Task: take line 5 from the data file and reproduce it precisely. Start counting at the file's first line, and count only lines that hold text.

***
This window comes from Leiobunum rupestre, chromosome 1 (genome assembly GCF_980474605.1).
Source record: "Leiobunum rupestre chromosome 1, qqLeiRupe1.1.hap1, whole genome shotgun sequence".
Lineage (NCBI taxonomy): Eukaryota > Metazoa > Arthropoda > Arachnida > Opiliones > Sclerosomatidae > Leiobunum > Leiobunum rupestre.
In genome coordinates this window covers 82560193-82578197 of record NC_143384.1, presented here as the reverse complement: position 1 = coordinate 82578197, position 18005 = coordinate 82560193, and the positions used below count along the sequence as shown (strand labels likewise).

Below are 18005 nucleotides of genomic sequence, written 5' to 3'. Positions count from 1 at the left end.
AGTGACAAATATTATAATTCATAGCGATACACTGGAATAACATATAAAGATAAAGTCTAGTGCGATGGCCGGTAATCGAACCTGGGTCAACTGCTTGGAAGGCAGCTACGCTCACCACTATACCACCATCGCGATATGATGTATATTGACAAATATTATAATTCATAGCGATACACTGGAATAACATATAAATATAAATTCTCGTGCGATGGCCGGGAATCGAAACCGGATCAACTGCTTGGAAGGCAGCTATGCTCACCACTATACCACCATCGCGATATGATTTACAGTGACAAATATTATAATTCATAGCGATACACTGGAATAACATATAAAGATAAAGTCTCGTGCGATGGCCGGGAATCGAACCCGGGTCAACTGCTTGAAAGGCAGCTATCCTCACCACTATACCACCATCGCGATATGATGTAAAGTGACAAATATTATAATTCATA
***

Below are 18005 nucleotides of genomic sequence, written 5' to 3'. Positions count from 1 at the left end.